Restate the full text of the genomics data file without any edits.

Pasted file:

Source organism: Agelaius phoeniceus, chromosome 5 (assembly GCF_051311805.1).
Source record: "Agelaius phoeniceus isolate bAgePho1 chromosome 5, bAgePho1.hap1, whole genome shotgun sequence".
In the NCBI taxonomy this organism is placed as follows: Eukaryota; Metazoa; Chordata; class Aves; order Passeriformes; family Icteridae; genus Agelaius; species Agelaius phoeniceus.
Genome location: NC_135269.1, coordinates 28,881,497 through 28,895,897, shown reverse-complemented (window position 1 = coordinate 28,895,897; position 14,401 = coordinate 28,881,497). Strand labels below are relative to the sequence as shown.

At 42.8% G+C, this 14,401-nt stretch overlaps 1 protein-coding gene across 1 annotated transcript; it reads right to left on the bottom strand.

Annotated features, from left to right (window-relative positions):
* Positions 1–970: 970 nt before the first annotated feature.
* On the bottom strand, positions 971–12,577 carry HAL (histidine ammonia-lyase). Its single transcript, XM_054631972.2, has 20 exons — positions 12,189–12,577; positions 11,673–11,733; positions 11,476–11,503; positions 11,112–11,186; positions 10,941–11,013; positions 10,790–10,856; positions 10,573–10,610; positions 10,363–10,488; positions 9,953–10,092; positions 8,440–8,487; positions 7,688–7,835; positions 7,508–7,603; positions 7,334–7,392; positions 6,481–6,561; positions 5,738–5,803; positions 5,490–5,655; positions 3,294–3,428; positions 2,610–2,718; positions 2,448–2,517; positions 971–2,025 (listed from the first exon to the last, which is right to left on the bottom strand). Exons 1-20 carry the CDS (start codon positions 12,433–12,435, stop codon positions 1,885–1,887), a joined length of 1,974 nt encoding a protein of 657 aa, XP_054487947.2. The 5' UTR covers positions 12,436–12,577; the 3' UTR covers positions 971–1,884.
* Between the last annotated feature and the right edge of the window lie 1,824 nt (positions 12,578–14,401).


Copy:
Source organism: Agelaius phoeniceus, chromosome 5 (assembly GCF_051311805.1).
Source record: "Agelaius phoeniceus isolate bAgePho1 chromosome 5, bAgePho1.hap1, whole genome shotgun sequence".
In the NCBI taxonomy this organism is placed as follows: Eukaryota; Metazoa; Chordata; class Aves; order Passeriformes; family Icteridae; genus Agelaius; species Agelaius phoeniceus.
Genome location: NC_135269.1, coordinates 28,881,497 through 28,895,897, shown reverse-complemented (window position 1 = coordinate 28,895,897; position 14,401 = coordinate 28,881,497). Strand labels below are relative to the sequence as shown.

At 42.8% G+C, this 14,401-nt stretch overlaps 1 protein-coding gene across 1 annotated transcript; it reads right to left on the bottom strand.

Annotated features, from left to right (window-relative positions):
* Positions 1–970: 970 nt before the first annotated feature.
* On the bottom strand, positions 971–12,577 carry HAL (histidine ammonia-lyase). Its single transcript, XM_054631972.2, has 20 exons — positions 12,189–12,577; positions 11,673–11,733; positions 11,476–11,503; positions 11,112–11,186; positions 10,941–11,013; positions 10,790–10,856; positions 10,573–10,610; positions 10,363–10,488; positions 9,953–10,092; positions 8,440–8,487; positions 7,688–7,835; positions 7,508–7,603; positions 7,334–7,392; positions 6,481–6,561; positions 5,738–5,803; positions 5,490–5,655; positions 3,294–3,428; positions 2,610–2,718; positions 2,448–2,517; positions 971–2,025 (listed from the first exon to the last, which is right to left on the bottom strand). Exons 1-20 carry the CDS (start codon positions 12,433–12,435, stop codon positions 1,885–1,887), a joined length of 1,974 nt encoding a protein of 657 aa, XP_054487947.2. The 5' UTR covers positions 12,436–12,577; the 3' UTR covers positions 971–1,884.
* Between the last annotated feature and the right edge of the window lie 1,824 nt (positions 12,578–14,401).